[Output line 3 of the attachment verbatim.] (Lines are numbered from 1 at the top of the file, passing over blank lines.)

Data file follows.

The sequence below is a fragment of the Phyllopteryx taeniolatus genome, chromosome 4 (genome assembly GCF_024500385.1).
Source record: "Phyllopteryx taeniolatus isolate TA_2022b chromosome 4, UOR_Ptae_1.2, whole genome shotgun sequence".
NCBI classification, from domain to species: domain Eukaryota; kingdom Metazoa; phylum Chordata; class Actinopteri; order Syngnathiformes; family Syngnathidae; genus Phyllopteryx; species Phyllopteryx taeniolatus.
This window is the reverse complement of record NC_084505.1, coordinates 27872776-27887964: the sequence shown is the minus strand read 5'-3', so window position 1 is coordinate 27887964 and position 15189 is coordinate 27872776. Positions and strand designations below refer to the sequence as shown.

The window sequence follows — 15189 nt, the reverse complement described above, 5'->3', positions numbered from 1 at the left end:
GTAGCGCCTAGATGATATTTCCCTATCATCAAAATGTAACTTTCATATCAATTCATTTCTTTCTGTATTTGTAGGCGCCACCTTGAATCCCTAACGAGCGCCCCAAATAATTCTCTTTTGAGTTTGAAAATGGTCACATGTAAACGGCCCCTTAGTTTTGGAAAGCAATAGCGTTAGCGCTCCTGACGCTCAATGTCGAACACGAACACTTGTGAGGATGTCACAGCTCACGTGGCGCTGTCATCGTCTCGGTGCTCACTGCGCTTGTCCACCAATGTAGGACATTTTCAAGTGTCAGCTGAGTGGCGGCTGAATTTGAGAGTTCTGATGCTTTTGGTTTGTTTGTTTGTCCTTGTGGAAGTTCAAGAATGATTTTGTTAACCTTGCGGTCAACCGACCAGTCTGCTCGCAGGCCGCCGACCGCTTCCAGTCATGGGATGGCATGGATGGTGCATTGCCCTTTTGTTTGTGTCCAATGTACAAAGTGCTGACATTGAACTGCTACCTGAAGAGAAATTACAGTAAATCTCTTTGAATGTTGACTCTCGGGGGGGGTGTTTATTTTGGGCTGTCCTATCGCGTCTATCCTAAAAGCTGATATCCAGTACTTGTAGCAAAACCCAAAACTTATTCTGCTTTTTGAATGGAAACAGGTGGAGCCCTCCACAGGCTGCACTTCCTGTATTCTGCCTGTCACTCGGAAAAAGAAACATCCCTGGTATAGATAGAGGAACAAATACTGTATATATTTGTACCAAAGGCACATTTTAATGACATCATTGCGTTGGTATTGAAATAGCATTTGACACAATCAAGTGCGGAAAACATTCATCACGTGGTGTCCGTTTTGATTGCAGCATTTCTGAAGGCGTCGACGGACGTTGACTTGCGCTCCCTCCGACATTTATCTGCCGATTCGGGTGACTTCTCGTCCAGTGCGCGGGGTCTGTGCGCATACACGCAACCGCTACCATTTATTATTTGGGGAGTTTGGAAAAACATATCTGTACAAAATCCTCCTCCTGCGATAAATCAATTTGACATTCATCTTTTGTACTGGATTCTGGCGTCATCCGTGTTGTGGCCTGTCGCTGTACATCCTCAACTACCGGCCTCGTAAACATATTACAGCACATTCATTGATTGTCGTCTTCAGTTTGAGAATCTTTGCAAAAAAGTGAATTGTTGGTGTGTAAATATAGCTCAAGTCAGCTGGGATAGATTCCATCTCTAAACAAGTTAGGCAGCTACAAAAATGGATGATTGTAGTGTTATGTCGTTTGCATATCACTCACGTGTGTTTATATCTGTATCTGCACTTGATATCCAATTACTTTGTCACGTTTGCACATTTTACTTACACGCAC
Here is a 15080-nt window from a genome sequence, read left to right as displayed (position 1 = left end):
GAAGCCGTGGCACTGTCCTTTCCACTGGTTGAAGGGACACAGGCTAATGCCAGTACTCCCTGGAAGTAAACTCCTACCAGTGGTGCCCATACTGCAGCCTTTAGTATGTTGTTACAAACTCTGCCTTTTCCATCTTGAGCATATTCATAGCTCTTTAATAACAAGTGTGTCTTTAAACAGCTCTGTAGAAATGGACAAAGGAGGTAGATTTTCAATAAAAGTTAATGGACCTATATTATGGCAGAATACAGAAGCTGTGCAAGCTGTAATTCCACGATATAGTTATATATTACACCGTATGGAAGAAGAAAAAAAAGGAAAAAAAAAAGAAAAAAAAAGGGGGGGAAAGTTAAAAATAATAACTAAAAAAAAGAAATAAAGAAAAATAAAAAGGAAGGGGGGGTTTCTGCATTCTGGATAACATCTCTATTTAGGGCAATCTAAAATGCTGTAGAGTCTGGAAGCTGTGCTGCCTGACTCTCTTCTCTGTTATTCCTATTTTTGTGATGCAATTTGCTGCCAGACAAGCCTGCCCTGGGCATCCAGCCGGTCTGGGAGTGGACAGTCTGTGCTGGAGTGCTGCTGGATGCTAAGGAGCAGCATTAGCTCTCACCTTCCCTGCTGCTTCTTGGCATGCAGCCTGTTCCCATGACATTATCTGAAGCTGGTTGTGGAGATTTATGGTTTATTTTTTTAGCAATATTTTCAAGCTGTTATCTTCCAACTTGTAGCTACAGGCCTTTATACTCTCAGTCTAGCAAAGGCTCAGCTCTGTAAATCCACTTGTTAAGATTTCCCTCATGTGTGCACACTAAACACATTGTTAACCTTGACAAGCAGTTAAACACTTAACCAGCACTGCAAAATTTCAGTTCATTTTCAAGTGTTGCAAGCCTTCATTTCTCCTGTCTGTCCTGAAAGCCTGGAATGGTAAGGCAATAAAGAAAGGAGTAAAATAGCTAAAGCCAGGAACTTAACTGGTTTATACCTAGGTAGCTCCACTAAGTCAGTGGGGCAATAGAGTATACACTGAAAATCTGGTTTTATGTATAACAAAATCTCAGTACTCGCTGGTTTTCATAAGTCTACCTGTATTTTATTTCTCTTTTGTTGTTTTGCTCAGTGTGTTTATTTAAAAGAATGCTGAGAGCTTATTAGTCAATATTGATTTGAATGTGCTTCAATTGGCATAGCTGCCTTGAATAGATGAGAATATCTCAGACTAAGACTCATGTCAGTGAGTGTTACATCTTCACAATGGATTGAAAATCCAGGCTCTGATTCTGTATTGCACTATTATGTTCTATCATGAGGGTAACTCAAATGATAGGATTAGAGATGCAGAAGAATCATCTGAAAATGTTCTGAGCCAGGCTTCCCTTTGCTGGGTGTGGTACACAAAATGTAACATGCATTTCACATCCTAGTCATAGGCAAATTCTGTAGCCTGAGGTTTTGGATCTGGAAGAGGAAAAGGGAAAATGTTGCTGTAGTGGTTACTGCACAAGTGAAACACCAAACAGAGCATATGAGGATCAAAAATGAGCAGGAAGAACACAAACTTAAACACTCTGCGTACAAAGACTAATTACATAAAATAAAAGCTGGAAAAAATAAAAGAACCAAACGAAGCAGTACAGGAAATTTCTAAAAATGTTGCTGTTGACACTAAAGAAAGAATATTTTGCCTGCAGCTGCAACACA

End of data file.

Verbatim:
NCBI classification, from domain to species: domain Eukaryota; kingdom Metazoa; phylum Chordata; class Actinopteri; order Syngnathiformes; family Syngnathidae; genus Phyllopteryx; species Phyllopteryx taeniolatus.